The unexpected devil-may-care mood ahead of the Fed meeting took hold only in the last hour of trading when the industrial average surged.
Earlier in the day, it had hovered around the unchanged mark. Most economists expect the Fed Open Market Committee to agree a quarter-point interest hike at its monthly meeting in Washington.
The increase would represent the first tightening of monetary policy - indeed, the first change in interest rate policy of any kind - by the Fed in 15 months. The fizz on the Dow contrasted, however, with a rocky day on the Nasdaq, which slipped an ominous 11.43 points in what appeared to be a continuation of the fragility shown by most hi-tech stocks through last week.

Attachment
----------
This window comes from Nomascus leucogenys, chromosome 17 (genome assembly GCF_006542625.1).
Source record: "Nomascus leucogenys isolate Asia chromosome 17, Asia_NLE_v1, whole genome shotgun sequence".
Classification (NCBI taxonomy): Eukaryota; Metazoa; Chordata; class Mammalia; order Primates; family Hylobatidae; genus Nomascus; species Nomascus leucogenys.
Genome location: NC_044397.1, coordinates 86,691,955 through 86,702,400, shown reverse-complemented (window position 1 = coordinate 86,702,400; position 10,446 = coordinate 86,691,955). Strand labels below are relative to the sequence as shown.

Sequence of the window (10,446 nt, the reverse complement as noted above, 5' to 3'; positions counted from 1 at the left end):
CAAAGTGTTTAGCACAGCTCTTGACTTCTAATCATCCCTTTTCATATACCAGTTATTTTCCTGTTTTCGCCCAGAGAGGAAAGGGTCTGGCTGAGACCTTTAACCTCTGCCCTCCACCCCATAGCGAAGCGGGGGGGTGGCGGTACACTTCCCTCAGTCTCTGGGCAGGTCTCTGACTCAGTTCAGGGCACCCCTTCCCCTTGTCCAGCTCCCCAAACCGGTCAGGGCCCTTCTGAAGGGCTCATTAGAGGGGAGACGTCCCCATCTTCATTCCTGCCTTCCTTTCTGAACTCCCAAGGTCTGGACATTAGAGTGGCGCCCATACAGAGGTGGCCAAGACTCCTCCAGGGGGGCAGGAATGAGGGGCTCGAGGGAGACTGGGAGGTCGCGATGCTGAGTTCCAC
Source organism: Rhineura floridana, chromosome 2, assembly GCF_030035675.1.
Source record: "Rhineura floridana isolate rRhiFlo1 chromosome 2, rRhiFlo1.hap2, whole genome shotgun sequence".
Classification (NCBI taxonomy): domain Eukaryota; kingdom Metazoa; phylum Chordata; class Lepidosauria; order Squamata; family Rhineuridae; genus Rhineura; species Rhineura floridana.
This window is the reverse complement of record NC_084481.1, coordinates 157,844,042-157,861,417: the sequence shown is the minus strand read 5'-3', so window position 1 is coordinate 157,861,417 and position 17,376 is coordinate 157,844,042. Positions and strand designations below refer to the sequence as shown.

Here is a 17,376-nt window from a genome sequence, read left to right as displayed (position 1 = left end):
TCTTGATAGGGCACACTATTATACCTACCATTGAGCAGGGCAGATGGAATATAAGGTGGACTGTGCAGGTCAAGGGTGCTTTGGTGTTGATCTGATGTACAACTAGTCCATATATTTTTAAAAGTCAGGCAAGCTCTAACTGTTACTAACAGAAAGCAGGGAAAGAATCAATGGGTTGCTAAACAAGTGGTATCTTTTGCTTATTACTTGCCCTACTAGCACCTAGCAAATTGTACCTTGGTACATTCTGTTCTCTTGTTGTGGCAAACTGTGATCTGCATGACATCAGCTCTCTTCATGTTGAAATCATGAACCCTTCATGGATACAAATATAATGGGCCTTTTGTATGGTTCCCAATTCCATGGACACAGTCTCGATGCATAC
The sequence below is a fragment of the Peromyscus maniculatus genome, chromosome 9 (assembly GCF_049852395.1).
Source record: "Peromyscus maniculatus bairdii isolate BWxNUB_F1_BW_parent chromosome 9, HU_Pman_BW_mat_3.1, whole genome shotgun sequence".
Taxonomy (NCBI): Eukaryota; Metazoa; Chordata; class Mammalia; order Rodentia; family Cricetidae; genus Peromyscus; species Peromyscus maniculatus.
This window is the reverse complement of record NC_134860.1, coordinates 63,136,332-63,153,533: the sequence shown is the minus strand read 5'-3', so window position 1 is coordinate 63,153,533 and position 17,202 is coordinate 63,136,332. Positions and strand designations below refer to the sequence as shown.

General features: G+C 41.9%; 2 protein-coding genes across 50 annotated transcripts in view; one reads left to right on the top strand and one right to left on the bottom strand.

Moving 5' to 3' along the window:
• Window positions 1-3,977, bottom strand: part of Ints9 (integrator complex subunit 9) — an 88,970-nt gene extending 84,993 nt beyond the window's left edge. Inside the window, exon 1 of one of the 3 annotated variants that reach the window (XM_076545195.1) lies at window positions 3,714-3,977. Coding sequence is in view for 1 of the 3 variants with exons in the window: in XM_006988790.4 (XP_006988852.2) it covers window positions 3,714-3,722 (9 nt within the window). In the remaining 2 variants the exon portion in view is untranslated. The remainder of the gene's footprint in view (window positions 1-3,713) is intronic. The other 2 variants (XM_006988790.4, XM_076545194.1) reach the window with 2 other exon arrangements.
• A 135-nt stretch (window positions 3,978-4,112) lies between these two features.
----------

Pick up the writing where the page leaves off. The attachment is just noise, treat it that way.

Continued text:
Attention was focused on Microsoft which saw an almost 5 per cent drop in its stock value following news that it would not deliver an updated version of its super-popular Windows 95 system until after this year's Christmas shopping season.
The troubles at Microsoft had a ripple effect on several other tech stocks as traders worried about the consequences for the broader computer sector.
Commenting on the Nasdaq's decline, Tony O'Brien of AG Edwards said: "The correction started in stocks which were fundamentally defective or deficient and then moved into small-caps and mid-caps.
"Now you are correcting the big boys."